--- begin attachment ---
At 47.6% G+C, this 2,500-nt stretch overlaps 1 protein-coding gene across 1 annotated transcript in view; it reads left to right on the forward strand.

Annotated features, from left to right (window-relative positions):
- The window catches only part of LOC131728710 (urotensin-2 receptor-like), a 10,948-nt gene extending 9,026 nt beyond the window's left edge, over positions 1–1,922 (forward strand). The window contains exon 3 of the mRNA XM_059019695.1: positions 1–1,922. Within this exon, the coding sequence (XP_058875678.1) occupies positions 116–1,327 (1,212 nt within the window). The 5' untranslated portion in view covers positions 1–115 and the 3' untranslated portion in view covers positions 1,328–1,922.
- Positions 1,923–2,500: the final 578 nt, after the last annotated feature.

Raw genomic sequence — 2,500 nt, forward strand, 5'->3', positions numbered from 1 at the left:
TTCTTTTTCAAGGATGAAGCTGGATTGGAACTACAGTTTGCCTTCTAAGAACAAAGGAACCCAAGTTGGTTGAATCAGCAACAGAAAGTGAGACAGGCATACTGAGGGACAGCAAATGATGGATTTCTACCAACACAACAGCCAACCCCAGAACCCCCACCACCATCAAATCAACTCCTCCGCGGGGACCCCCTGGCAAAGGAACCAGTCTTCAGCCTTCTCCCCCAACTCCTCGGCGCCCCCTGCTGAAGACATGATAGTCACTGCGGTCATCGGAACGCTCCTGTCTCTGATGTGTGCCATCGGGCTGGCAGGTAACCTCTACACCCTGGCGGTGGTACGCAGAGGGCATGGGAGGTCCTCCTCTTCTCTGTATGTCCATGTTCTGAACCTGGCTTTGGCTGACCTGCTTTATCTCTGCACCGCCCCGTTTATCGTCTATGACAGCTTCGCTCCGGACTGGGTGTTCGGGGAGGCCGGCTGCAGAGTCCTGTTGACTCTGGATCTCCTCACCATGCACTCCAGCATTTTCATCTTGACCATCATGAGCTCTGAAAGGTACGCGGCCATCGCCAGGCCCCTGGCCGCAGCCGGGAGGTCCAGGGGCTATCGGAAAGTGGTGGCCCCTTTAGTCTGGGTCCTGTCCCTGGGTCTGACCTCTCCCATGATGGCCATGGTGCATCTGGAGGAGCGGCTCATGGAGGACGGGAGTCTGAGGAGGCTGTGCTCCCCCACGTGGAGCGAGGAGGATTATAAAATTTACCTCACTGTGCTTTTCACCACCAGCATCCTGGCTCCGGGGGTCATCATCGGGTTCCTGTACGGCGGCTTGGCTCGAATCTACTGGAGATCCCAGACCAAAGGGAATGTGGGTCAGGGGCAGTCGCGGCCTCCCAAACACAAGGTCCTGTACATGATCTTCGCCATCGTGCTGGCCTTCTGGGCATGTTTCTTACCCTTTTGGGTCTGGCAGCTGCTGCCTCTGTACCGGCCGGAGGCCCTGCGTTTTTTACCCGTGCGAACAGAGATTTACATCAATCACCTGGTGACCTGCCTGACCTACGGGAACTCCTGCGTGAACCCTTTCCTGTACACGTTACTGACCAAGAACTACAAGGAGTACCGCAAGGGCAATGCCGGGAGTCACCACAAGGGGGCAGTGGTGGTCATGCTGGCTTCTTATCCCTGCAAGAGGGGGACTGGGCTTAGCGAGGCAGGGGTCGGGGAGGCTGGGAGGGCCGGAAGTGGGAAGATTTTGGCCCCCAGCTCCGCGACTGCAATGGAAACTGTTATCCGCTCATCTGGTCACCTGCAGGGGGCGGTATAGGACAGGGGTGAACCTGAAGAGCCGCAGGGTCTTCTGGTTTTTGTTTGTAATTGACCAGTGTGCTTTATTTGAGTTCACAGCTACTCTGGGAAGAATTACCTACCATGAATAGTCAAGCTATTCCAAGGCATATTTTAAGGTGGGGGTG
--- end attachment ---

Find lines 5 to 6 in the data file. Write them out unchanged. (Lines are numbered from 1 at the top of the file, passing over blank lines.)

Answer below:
Raw genomic sequence — 2,500 nt, forward strand, 5'->3', positions numbered from 1 at the left:
TTCTTTTTCAAGGATGAAGCTGGATTGGAACTACAGTTTGCCTTCTAAGAACAAAGGAACCCAAGTTGGTTGAATCAGCAACAGAAAGTGAGACAGGCATACTGAGGGACAGCAAATGATGGATTTCTACCAACACAACAGCCAACCCCAGAACCCCCACCACCATCAAATCAACTCCTCCGCGGGGACCCCCTGGCAAAGGAACCAGTCTTCAGCCTTCTCCCCCAACTCCTCGGCGCCCCCTGCTGAAGACATGATAGTCACTGCGGTCATCGGAACGCTCCTGTCTCTGATGTGTGCCATCGGGCTGGCAGGTAACCTCTACACCCTGGCGGTGGTACGCAGAGGGCATGGGAGGTCCTCCTCTTCTCTGTATGTCCATGTTCTGAACCTGGCTTTGGCTGACCTGCTTTATCTCTGCACCGCCCCGTTTATCGTCTATGACAGCTTCGCTCCGGACTGGGTGTTCGGGGAGGCCGGCTGCAGAGTCCTGTTGACTCTGGATCTCCTCACCATGCACTCCAGCATTTTCATCTTGACCATCATGAGCTCTGAAAGGTACGCGGCCATCGCCAGGCCCCTGGCCGCAGCCGGGAGGTCCAGGGGCTATCGGAAAGTGGTGGCCCCTTTAGTCTGGGTCCTGTCCCTGGGTCTGACCTCTCCCATGATGGCCATGGTGCATCTGGAGGAGCGGCTCATGGAGGACGGGAGTCTGAGGAGGCTGTGCTCCCCCACGTGGAGCGAGGAGGATTATAAAATTTACCTCACTGTGCTTTTCACCACCAGCATCCTGGCTCCGGGGGTCATCATCGGGTTCCTGTACGGCGGCTTGGCTCGAATCTACTGGAGATCCCAGACCAAAGGGAATGTGGGTCAGGGGCAGTCGCGGCCTCCCAAACACAAGGTCCTGTACATGATCTTCGCCATCGTGCTGGCCTTCTGGGCATGTTTCTTACCCTTTTGGGTCTGGCAGCTGCTGCCTCTGTACCGGCCGGAGGCCCTGCGTTTTTTACCCGTGCGAACAGAGATTTACATCAATCACCTGGTGACCTGCCTGACCTACGGGAACTCCTGCGTGAACCCTTTCCTGTACACGTTACTGACCAAGAACTACAAGGAGTACCGCAAGGGCAATGCCGGGAGTCACCACAAGGGGGCAGTGGTGGTCATGCTGGCTTCTTATCCCTGCAAGAGGGGGACTGGGCTTAGCGAGGCAGGGGTCGGGGAGGCTGGGAGGGCCGGAAGTGGGAAGATTTTGGCCCCCAGCTCCGCGACTGCAATGGAAACTGTTATCCGCTCATCTGGTCACCTGCAGGGGGCGGTATAGGACAGGGGTGAACCTGAAGAGCCGCAGGGTCTTCTGGTTTTTGTTTGTAATTGACCAGTGTGCTTTATTTGAGTTCACAGCTACTCTGGGAAGAATTACCTACCATGAATAGTCAAGCTATTCCAAGGCATATTTTAAGGTGGGGGTG